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Antstream - It's Netflix for Games!


jon_cybernet
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5 minutes ago, Anne Summers said:

Chill out mate. 

We've made a platform designed to bring retro games to a new audience while fairly paying the people who own the rights to those games. Not to summon Beelzebub and bring about armaggedon. If you really hate it (suggesting it "needs to die"? Come on!) can I suggest you just move on with your lives and find something you do enjoy? Honestly, I think you will find it more fulfilling. 

 

I haven't suggested it "needs to die". 

 

What are you talking about? 

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1 hour ago, Anne Summers said:

Anybody who negs this post hereby unconditionally accepts they hand over the rights to any games they may have been involved in creating in the past , or may create in the future, to Antstream Ltd . Additionally they accept that they are a massive smelly poo face who smells of poo.

 

You are an absolute tit.

 

Sorry mods, might be a ban or something for that. I'll take it, ta.

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4 minutes ago, Stoppy2000 said:

Surely as its a stream then saving games is the same principle as pausing and resuming something on Netflix? Or am I missing something really obvious....?

Seems to make sense to me, but I'm not all that involved with the technical stuff. 

I am assured that the techies have it in hand, though. 

After all, they have got it to the state where lag is imperceptible, according to most who have tried it, which was apparently supposed to be impossible. So I am sure they will manage this.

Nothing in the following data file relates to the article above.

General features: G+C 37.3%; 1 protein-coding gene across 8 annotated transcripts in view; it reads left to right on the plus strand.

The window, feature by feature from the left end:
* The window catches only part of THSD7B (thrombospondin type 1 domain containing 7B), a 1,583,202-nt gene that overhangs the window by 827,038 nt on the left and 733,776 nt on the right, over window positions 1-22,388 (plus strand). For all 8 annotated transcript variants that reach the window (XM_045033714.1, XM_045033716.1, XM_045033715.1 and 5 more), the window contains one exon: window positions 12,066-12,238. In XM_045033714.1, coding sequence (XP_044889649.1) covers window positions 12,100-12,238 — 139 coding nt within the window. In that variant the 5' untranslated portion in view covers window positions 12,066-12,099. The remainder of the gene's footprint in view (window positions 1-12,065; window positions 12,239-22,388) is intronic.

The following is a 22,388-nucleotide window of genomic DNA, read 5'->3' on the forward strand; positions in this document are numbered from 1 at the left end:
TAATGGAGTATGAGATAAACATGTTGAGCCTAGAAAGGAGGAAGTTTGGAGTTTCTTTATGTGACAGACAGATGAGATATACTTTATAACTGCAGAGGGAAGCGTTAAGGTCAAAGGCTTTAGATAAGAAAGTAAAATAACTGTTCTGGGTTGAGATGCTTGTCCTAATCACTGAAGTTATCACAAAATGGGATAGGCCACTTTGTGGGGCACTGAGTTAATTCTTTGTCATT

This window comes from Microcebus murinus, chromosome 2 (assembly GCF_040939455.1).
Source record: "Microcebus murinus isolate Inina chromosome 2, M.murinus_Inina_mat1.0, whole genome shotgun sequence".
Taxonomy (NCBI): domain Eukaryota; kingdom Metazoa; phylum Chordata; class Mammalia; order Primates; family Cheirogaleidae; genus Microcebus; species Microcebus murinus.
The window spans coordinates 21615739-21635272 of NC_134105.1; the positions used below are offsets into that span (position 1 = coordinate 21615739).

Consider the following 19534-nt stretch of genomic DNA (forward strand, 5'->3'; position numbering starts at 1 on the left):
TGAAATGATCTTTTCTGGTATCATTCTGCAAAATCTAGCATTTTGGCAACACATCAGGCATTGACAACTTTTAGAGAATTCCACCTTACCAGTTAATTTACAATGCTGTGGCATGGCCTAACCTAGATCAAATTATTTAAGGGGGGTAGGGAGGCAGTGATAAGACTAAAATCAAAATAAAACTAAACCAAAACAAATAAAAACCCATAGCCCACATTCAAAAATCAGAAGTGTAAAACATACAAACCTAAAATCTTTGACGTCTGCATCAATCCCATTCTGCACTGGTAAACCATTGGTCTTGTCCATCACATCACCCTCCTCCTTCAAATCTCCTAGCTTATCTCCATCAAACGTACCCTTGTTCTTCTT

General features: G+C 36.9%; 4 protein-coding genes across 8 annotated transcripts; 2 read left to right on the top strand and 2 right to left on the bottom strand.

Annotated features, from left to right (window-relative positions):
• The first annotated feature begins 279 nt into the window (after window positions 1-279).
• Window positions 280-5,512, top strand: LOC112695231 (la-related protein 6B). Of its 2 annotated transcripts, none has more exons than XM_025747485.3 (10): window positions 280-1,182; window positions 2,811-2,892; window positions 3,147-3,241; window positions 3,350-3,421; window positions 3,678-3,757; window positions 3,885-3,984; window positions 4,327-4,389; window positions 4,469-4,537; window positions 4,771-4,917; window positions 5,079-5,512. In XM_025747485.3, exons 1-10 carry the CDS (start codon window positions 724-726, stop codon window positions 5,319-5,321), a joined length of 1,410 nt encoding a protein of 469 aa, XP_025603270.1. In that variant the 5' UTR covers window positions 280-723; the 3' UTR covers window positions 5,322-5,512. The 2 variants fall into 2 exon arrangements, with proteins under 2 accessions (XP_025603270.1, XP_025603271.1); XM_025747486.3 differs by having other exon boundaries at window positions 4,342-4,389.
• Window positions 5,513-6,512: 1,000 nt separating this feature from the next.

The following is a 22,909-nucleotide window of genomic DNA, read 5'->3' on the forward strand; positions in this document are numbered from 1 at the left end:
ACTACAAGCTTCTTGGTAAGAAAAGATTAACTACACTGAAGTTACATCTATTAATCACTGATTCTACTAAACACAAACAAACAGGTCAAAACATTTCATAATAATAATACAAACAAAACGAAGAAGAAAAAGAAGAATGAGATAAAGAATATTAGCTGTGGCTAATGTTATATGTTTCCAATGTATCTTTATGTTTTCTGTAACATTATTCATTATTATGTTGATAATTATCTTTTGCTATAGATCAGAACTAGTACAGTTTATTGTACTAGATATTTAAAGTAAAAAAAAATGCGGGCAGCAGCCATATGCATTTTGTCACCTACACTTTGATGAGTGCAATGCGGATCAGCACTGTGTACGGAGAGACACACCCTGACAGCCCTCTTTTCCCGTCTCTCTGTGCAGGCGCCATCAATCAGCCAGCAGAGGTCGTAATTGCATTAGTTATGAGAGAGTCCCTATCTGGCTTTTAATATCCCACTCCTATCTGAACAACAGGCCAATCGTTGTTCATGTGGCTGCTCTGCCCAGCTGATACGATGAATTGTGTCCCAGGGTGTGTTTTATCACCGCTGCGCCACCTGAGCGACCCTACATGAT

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10 hours ago, Stoppy2000 said:

Surely as its a stream then saving games is the same principle as pausing and resuming something on Netflix? Or am I missing something really obvious....?

 

Nope. Stop and think for maybe a second... Netflix has to store for each account a timestamp for each video. Maybe a little more but that’s probably enough. For a game, each will require something different. Maybe you literally want to allow the user to restore at the same point... how? A timestamp isn’t enough. Nor is a flag to say what level they’re in. You could probably store the whole emulator state but that’s going to start adding up to a lot of data. How long do you store it for?

 

10 hours ago, carlospie said:

Surely making game saves would be the easy part? 

 

Why? What makes you think it’s easy? On an emulator running locally it can just save to your local disk. On a cloud based streaming service they will need a separate storage pool that can be accessed by every emulator instance they spin up. That either means the game has to have a concept of who the user is and hoe to access their account save data, the environment in which the emulator is started must be preloaded with the game save and ensure it’s pushed back to the storage pool afterwards, or the environment connects directly to pool somehow when the game tries to access local storage. All complicated. All important to get right so data doesn’t go missing.